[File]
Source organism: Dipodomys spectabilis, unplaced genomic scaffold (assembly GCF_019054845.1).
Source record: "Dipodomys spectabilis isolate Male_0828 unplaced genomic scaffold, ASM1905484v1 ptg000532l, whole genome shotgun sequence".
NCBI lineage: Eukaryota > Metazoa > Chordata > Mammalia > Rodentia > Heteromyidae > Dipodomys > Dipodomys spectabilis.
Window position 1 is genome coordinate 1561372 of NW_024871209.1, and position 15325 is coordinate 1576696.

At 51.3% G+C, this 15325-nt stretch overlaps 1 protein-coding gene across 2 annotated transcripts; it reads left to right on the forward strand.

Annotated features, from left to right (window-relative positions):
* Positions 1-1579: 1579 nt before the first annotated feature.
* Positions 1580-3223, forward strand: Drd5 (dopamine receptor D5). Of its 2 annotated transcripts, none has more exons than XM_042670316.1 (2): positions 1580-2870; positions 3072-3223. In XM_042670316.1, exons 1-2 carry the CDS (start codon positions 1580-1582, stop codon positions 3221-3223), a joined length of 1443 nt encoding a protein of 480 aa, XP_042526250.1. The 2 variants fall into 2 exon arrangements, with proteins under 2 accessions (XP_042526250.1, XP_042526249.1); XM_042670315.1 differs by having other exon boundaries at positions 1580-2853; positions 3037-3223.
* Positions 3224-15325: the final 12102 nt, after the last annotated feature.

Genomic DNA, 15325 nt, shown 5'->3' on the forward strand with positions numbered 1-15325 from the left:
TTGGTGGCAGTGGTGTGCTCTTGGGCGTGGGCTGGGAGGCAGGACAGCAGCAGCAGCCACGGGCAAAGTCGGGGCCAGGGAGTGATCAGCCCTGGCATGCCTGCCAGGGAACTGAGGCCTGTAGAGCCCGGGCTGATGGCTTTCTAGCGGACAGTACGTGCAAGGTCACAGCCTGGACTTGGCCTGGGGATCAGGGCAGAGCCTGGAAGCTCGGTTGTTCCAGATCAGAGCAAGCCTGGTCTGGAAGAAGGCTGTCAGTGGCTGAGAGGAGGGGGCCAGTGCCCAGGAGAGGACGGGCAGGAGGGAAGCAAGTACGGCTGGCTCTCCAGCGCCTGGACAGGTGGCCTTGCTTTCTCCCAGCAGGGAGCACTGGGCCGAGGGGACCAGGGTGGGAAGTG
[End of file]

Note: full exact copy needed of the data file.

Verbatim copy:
Source organism: Dipodomys spectabilis, unplaced genomic scaffold (assembly GCF_019054845.1).
Source record: "Dipodomys spectabilis isolate Male_0828 unplaced genomic scaffold, ASM1905484v1 ptg000532l, whole genome shotgun sequence".
NCBI lineage: Eukaryota > Metazoa > Chordata > Mammalia > Rodentia > Heteromyidae > Dipodomys > Dipodomys spectabilis.
Window position 1 is genome coordinate 1561372 of NW_024871209.1, and position 15325 is coordinate 1576696.

At 51.3% G+C, this 15325-nt stretch overlaps 1 protein-coding gene across 2 annotated transcripts; it reads left to right on the forward strand.

Annotated features, from left to right (window-relative positions):
* Positions 1-1579: 1579 nt before the first annotated feature.
* Positions 1580-3223, forward strand: Drd5 (dopamine receptor D5). Of its 2 annotated transcripts, none has more exons than XM_042670316.1 (2): positions 1580-2870; positions 3072-3223. In XM_042670316.1, exons 1-2 carry the CDS (start codon positions 1580-1582, stop codon positions 3221-3223), a joined length of 1443 nt encoding a protein of 480 aa, XP_042526250.1. The 2 variants fall into 2 exon arrangements, with proteins under 2 accessions (XP_042526250.1, XP_042526249.1); XM_042670315.1 differs by having other exon boundaries at positions 1580-2853; positions 3037-3223.
* Positions 3224-15325: the final 12102 nt, after the last annotated feature.

Genomic DNA, 15325 nt, shown 5'->3' on the forward strand with positions numbered 1-15325 from the left:
TTGGTGGCAGTGGTGTGCTCTTGGGCGTGGGCTGGGAGGCAGGACAGCAGCAGCAGCCACGGGCAAAGTCGGGGCCAGGGAGTGATCAGCCCTGGCATGCCTGCCAGGGAACTGAGGCCTGTAGAGCCCGGGCTGATGGCTTTCTAGCGGACAGTACGTGCAAGGTCACAGCCTGGACTTGGCCTGGGGATCAGGGCAGAGCCTGGAAGCTCGGTTGTTCCAGATCAGAGCAAGCCTGGTCTGGAAGAAGGCTGTCAGTGGCTGAGAGGAGGGGGCCAGTGCCCAGGAGAGGACGGGCAGGAGGGAAGCAAGTACGGCTGGCTCTCCAGCGCCTGGACAGGTGGCCTTGCTTTCTCCCAGCAGGGAGCACTGGGCCGAGGGGACCAGGGTGGGAAGTG